The Struggles of a First Year Coach, Final Year Student

Story by Adam Calleja

Photo by Pete Escobar

Photo by Pete Escobar

“We might be a team but you lead the way,” said Mike Garza, a Pioneer High School junior guard. “When we need answers, we turn to you. You have the knowledge. We rely on you each day.”

Those were powerful words coming from such a young man. They were words that made me realize the position that I was in.

At the very beginning of last summer, I received a phone call from my former coach. Knowing my passion for basketball, I got a job offer as junior varsity head coach at a local high school where my former coach was now coaching.

I was honored to even be thought of as worthy for such a position. I had just turned 20. I felt so young and unprepared for the job, so I turned it down. I figured, it’d be too much on my plate since I had just been accepted into Long Beach State as a transfer student and was preparing for my first semester in the fall.

Fast forward to this past summer, I felt this looming regret ever since I turned down that coaching job a year prior. I was now heading into my senior year of college at LBSU. I started to feel as if it was my last chance to pursue coaching. This would be the last year that I would have the extra time.

So I gave my former coach a call and asked if there’s any room for me in the program. He was happy to hear that I was interested and offered me a spot as an assistant coach. I was still intimidated by the thought of a head coaching position, nor did I feel ready to take on that responsibility, so I gladly accepted his offer.

Photo by Pete Escobar

Photo by Pete Escobar

The next week, before I even had my first practice with the team, I got a text, “Congrats, you just got a head coaching job.” Apparently, the original head coach who I was supposed to be the assistant to had stepped down and I was next in line.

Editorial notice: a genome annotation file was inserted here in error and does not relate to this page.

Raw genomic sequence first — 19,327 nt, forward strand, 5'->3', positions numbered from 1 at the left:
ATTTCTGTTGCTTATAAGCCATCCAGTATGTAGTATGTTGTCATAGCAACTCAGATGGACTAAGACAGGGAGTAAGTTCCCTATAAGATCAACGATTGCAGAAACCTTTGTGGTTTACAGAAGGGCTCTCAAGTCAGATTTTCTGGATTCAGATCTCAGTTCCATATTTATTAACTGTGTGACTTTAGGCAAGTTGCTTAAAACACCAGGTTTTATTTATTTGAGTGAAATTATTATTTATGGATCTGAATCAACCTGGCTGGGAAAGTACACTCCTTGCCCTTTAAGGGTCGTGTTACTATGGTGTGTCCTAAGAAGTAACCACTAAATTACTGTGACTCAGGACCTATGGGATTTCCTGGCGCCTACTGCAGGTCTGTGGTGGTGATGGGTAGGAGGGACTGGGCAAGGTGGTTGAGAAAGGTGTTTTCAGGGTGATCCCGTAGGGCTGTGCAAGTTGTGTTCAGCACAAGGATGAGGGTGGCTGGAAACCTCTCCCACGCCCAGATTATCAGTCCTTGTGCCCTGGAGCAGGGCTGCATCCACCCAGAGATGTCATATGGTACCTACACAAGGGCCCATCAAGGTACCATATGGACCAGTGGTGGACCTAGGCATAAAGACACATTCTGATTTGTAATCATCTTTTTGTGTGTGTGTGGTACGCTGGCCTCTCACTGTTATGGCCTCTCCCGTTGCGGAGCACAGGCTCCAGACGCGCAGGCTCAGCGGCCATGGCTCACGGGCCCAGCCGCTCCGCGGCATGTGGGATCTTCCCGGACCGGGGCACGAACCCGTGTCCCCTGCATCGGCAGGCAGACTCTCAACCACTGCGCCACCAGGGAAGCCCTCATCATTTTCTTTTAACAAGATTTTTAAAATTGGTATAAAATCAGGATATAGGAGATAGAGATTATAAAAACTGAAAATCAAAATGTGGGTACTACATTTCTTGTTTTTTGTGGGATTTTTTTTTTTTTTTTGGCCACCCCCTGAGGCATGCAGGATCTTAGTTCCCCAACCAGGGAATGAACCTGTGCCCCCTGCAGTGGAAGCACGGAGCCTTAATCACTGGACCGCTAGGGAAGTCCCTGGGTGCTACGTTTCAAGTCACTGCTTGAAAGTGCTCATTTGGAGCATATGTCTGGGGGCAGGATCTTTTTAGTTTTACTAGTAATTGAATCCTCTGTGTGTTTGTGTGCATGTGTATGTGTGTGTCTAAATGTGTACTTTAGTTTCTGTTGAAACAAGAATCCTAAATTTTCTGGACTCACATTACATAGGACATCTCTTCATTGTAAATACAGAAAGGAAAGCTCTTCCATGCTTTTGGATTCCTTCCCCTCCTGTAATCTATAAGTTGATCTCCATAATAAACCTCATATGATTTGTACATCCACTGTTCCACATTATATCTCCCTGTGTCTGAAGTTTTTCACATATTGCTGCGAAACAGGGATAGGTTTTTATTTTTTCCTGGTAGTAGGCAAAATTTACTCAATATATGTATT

Instead of excitement or joy, I immediately felt pressure and nervousness. I couldn’t help but think to myself, “I’ve never coached before, sure I know the game, but I’ve never had to teach it or work with kids. I’ve never even had this sort of responsibility before.” For a position that I had been so excited about, I was now feeling extremely anxious.

It was a rough start. I was first reminded what a poor public speaker I was. My head was always racing with thoughts and tips for my players, but every time I’d huddle the guys up and see their young eyes stare at me, I’d freeze up. My mind would go blank. It was terrible and, honestly, quite startling. I knew that needed to be fixed right away. I thought to myself, “How could a team trust this new coach that can’t even put together a 30 second speech for a team huddle?”

Photo by Pete Escobar

Photo by Pete Escobar

Next to my poor public speaking was my lack of intimidation. I always felt, even as a player, that coaches needed to be intimidating to gain the respect of a team. I never questioned whether my players would like me or not. I’m young, easy going and jokeful and players will always enjoy that type of person. My true concern was whether my players would be responsive or not to my coaching.

Along with building a connection with my players, I also needed to get a sense of the basketball side of coaching. I already had a good understanding of the game thanks to my coaches in the past. So this part of the process was all about combining what I learned from them, what I’ve learned through my own research and building my own identity as a coach.

As the season began, it became a struggle to balance school and the team. Everyday we either had a game or practice and it became very stressful and draining. It became impossible to focus on homework after a bad game or practice and it was difficult to choose which I  should prioritize or how to put effort into both. It soon became a struggle to balance the two, but it’s not like there was an option to choose one. I’ve just worked twice as hard.

Now we’re approaching the middle of the season and I’m very proud what my team has accomplished thus far. I’m also satisfied with my development as a coach. I’m more comfortable than I thought I’d ever be and I look to only improve my abilities as a coach. This experience has been a roller coaster, but I’m extremely thankful for this opportunity. It’s been so rewarding to teach a game that I was once taught. I’m looking forward to seeing kids not only grow as basketball players, but as individuals and apply these lessons to their everyday life.

Photo by Pete Escobar

Photo by Pete Escobar

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